The Yankees will continue their three-game home set with the Indians on Tuesday.
Right-hander David Phelps (3-3, 4.65 ERA) will start for the Yankees. Phelps, 26, is coming off the worst outing of his career. He was tagged for five runs in just one-third of an inning against the Mets last Wednesday. Phelps was the loser in the 1-0 game Masterson won on May 13 in his only appearance against the Tribe.
Veteran left-hander Scott Kazmir (3-2, 5.13 ERA) will start for Cleveland. Kazmir is 1-0 with a 2.25 ERA in his past two starts. In 16 starts (17 games) against the Yankees, Kazmir is 7-6 with a 3.34 ERA.
Game-time will be 7:05 p.m. EDT and the game will be telecast nationally by the MLB Network and locally by the YES Network.
YANKEES 5, BLUE JAYS 0
While the injuries seem to mount for the New York Yankees on a daily basis there are pretty much three things the team had going its favor on Friday: They were playing the Toronto Blue Jays, they had Hiroki Kuroda on the mound and they have not lost more than two games in a row this season.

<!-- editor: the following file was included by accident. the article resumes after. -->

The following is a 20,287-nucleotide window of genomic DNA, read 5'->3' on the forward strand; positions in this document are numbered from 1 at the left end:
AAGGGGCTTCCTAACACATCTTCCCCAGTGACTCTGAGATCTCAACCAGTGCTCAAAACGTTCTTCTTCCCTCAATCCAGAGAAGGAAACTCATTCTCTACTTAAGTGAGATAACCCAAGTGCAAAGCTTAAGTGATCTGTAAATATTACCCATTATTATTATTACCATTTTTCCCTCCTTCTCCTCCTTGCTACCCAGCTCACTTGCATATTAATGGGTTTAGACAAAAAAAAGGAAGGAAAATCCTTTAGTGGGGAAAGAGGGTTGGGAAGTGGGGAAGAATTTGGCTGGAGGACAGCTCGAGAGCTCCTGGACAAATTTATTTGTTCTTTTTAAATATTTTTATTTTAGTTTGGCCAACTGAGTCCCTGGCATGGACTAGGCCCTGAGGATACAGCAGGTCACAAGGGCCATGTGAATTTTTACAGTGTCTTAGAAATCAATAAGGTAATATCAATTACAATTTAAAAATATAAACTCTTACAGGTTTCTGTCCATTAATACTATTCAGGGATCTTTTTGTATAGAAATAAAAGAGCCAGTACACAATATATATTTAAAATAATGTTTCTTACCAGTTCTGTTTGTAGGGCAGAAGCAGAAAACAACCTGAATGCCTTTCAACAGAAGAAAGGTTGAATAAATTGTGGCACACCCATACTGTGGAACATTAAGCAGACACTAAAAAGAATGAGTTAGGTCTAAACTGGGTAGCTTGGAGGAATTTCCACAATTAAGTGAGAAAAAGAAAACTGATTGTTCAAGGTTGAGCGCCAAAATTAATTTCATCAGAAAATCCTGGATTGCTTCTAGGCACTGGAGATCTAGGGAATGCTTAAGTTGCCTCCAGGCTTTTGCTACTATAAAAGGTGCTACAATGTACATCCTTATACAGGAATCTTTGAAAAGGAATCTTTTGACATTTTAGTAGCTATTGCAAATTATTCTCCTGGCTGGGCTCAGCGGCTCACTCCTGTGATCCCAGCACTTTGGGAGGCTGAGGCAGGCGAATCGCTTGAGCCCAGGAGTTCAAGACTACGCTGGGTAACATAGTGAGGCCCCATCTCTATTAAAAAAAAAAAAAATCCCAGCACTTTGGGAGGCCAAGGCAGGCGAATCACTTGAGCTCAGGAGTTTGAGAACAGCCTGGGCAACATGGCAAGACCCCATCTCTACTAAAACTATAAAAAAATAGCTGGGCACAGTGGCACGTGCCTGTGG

Kuroda pitched two-hit shutout baseball over eight innings as New York snapped a two-game losing streak by defeating Toronto for the seventh time in eight games this season in front of paid crowd of 40,008 at Yankee Stadium.
Melky Cabrera led off the game with a double and Edwin Encarnacion laced a one-out single in the seventh and those were the only two hits the Blue Jays could muster off of the 38-year-old right-hander. Kuroda walked one and struck out five batters to run his career record against the Blue Jays to 4-1.
Meanwhile, the Yankees scored the only run they really needed in the bottom of the first inning when Brett Gardner rolled a leadoff triple to the wall in left-center off left-hander Mark Buehrle (1-3), who entered the game with a 1-9 record against the Yankees and his last victory against them was way back in 2004.
After Buehrle walked Jayson Nix, Robinson Cano scored Gardner with a infield groundout.
The rookie tandem of David Adams and Austin Romine sparked the rest of the Yankees’ offense.